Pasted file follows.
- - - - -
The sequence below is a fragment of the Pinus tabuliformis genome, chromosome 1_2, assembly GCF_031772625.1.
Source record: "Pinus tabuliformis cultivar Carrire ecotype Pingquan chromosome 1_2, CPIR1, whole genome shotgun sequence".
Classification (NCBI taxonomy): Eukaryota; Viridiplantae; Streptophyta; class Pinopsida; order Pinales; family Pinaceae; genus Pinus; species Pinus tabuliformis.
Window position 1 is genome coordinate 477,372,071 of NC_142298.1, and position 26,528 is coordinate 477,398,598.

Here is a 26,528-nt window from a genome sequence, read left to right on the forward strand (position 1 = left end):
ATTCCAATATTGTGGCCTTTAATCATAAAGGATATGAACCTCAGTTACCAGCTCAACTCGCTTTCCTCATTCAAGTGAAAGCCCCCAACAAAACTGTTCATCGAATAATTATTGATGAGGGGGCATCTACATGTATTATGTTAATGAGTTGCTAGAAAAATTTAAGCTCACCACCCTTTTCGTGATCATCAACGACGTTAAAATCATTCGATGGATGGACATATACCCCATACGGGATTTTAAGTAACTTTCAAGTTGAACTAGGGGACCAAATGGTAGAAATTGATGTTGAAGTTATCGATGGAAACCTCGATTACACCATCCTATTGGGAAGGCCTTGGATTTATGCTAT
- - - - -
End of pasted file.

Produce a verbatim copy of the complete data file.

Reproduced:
The sequence below is a fragment of the Pinus tabuliformis genome, chromosome 1_2, assembly GCF_031772625.1.
Source record: "Pinus tabuliformis cultivar Carrire ecotype Pingquan chromosome 1_2, CPIR1, whole genome shotgun sequence".
Classification (NCBI taxonomy): Eukaryota; Viridiplantae; Streptophyta; class Pinopsida; order Pinales; family Pinaceae; genus Pinus; species Pinus tabuliformis.
Window position 1 is genome coordinate 477,372,071 of NC_142298.1, and position 26,528 is coordinate 477,398,598.

Here is a 26,528-nt window from a genome sequence, read left to right on the forward strand (position 1 = left end):
ATTCCAATATTGTGGCCTTTAATCATAAAGGATATGAACCTCAGTTACCAGCTCAACTCGCTTTCCTCATTCAAGTGAAAGCCCCCAACAAAACTGTTCATCGAATAATTATTGATGAGGGGGCATCTACATGTATTATGTTAATGAGTTGCTAGAAAAATTTAAGCTCACCACCCTTTTCGTGATCATCAACGACGTTAAAATCATTCGATGGATGGACATATACCCCATACGGGATTTTAAGTAACTTTCAAGTTGAACTAGGGGACCAAATGGTAGAAATTGATGTTGAAGTTATCGATGGAAACCTCGATTACACCATCCTATTGGGAAGGCCTTGGATTTATGCTAT